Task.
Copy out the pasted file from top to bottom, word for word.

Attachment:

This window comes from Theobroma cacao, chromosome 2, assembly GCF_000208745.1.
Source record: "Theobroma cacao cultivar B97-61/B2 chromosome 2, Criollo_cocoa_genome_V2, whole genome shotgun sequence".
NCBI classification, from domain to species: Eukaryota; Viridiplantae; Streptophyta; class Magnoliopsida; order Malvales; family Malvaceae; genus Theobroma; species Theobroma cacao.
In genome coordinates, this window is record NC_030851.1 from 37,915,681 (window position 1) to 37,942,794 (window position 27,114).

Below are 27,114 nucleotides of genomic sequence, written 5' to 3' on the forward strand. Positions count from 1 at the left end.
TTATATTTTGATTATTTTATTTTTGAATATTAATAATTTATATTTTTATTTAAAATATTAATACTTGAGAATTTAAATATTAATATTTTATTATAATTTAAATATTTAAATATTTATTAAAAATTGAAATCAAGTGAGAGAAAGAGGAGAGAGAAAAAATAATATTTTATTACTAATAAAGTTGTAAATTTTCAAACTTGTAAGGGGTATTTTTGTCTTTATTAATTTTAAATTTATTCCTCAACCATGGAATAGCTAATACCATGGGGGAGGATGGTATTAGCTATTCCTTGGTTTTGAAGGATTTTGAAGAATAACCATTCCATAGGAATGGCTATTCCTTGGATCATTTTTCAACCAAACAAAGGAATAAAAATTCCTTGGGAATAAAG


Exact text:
This window comes from Theobroma cacao, chromosome 2, assembly GCF_000208745.1.
Source record: "Theobroma cacao cultivar B97-61/B2 chromosome 2, Criollo_cocoa_genome_V2, whole genome shotgun sequence".
NCBI classification, from domain to species: Eukaryota; Viridiplantae; Streptophyta; class Magnoliopsida; order Malvales; family Malvaceae; genus Theobroma; species Theobroma cacao.
In genome coordinates, this window is record NC_030851.1 from 37,915,681 (window position 1) to 37,942,794 (window position 27,114).

Below are 27,114 nucleotides of genomic sequence, written 5' to 3' on the forward strand. Positions count from 1 at the left end.
TTATATTTTGATTATTTTATTTTTGAATATTAATAATTTATATTTTTATTTAAAATATTAATACTTGAGAATTTAAATATTAATATTTTATTATAATTTAAATATTTAAATATTTATTAAAAATTGAAATCAAGTGAGAGAAAGAGGAGAGAGAAAAAATAATATTTTATTACTAATAAAGTTGTAAATTTTCAAACTTGTAAGGGGTATTTTTGTCTTTATTAATTTTAAATTTATTCCTCAACCATGGAATAGCTAATACCATGGGGGAGGATGGTATTAGCTATTCCTTGGTTTTGAAGGATTTTGAAGAATAACCATTCCATAGGAATGGCTATTCCTTGGATCATTTTTCAACCAAACAAAGGAATAAAAATTCCTTGGGAATAAAG